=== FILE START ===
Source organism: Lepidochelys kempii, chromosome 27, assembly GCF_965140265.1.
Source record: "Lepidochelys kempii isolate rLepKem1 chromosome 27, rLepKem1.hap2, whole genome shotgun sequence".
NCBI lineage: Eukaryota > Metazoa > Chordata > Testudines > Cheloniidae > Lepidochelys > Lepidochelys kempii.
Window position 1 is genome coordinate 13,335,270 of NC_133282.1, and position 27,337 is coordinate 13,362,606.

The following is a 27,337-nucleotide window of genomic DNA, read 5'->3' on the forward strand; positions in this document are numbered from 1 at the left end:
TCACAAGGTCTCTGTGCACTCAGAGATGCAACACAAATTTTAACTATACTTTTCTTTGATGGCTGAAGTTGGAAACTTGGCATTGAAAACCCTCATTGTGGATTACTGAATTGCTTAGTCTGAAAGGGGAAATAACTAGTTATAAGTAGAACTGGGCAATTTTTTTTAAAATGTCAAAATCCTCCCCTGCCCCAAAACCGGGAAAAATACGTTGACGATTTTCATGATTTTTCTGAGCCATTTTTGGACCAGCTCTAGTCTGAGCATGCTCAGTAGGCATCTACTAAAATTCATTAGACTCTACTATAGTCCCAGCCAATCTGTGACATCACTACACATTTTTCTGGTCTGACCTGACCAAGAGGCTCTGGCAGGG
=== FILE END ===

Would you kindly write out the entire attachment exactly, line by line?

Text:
Source organism: Lepidochelys kempii, chromosome 27, assembly GCF_965140265.1.
Source record: "Lepidochelys kempii isolate rLepKem1 chromosome 27, rLepKem1.hap2, whole genome shotgun sequence".
NCBI lineage: Eukaryota > Metazoa > Chordata > Testudines > Cheloniidae > Lepidochelys > Lepidochelys kempii.
Window position 1 is genome coordinate 13,335,270 of NC_133282.1, and position 27,337 is coordinate 13,362,606.

The following is a 27,337-nucleotide window of genomic DNA, read 5'->3' on the forward strand; positions in this document are numbered from 1 at the left end:
TCACAAGGTCTCTGTGCACTCAGAGATGCAACACAAATTTTAACTATACTTTTCTTTGATGGCTGAAGTTGGAAACTTGGCATTGAAAACCCTCATTGTGGATTACTGAATTGCTTAGTCTGAAAGGGGAAATAACTAGTTATAAGTAGAACTGGGCAATTTTTTTTAAAATGTCAAAATCCTCCCCTGCCCCAAAACCGGGAAAAATACGTTGACGATTTTCATGATTTTTCTGAGCCATTTTTGGACCAGCTCTAGTCTGAGCATGCTCAGTAGGCATCTACTAAAATTCATTAGACTCTACTATAGTCCCAGCCAATCTGTGACATCACTACACATTTTTCTGGTCTGACCTGACCAAGAGGCTCTGGCAGGG